Experiencing The Monarch in Silver Lake made me reflect on the fragility and delicate nature of our culture, society, and environment. Just as the artwork and butterflies themselves are fragile, so is the ecological balance we all exist in. So are individual human social relationships and the larger networks of cultural alliances and relationships among groups. Acknowledging this inherent fragility in the cultural backdrop we all take for granted reinforces my belief that one can best judge the advancement of a society by how it treats its least fortunate and privileged members. A truly advanced society carefully tends to the less powerful, the easily damaged or disturbed. This relationship to those most at risk in turn informs the way members of that society view themselves. The state of being in flux, as one is during a migration or a long voyage, renders one even more vulnerable than usual, and therefore places stronger demands on the surrounding societies and networks to understand migrants better in order to help them. The ability to defy self-centered attitudes and xenophobic tendencies is a prerequisite facilitated by a strong social fabric. Despite the greedy destruction and desecration of their habitat, monarchs continue to migrate against impossible odds and ever-increasing encroachment and antagonism from humans. So too do those immigrants facing insurmountable obstacles: fleeing persecution and seeking opportunities while crossing borders. I find inspiration in their persistent determination, whether borne of instinct, necessity, or aspiration.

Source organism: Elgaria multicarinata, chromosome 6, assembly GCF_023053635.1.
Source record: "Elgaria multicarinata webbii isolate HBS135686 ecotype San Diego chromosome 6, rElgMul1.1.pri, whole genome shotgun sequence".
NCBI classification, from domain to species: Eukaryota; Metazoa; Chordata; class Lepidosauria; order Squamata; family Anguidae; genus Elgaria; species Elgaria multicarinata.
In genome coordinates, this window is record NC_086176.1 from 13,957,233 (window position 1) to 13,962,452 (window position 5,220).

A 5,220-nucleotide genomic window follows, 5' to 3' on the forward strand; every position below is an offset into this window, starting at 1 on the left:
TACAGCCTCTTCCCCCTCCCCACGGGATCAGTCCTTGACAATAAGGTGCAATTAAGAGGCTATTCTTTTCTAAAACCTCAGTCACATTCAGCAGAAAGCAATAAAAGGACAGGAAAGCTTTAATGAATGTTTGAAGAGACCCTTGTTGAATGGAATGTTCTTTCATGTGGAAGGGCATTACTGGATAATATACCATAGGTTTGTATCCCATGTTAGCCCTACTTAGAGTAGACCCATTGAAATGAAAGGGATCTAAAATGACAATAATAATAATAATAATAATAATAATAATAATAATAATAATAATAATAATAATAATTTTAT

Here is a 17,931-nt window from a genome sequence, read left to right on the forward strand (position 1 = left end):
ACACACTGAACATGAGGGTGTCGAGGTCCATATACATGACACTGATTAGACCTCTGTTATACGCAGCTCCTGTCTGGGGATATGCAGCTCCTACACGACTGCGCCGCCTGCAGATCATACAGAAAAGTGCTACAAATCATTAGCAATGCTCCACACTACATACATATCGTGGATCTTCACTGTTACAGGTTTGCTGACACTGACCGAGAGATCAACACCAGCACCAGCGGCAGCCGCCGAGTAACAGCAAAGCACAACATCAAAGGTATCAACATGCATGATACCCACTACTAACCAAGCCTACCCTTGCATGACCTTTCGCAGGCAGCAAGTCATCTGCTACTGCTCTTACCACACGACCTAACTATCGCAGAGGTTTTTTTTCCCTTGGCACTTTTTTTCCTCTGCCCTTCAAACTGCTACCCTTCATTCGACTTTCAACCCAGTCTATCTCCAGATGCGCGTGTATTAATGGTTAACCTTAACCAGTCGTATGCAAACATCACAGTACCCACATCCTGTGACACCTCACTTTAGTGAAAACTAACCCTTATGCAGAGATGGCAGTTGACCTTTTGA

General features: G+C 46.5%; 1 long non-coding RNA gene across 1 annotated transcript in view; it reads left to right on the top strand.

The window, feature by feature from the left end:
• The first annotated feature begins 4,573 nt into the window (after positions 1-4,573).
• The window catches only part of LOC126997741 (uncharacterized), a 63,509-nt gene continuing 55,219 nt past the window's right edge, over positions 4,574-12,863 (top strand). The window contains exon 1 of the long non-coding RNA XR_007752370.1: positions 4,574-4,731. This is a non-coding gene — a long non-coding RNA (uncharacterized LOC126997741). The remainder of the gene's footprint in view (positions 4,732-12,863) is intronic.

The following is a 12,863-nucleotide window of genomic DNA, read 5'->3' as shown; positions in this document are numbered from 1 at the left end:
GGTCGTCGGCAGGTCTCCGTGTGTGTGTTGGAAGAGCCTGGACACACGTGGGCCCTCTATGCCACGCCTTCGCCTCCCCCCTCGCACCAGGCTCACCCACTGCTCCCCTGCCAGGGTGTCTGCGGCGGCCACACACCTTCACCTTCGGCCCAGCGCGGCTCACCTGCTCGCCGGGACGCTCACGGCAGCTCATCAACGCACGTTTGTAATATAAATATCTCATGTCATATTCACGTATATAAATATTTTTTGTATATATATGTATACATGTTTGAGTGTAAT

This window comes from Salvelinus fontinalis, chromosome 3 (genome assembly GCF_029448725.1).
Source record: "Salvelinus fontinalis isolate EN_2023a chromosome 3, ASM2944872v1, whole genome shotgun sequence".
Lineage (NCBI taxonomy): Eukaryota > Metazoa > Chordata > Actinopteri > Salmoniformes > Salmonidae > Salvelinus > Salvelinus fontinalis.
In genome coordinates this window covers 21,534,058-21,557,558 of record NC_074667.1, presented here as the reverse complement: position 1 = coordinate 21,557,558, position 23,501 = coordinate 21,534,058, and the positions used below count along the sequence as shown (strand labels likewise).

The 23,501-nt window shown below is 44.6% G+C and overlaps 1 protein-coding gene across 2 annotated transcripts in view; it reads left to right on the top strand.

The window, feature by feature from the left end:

Ricky de Laveaga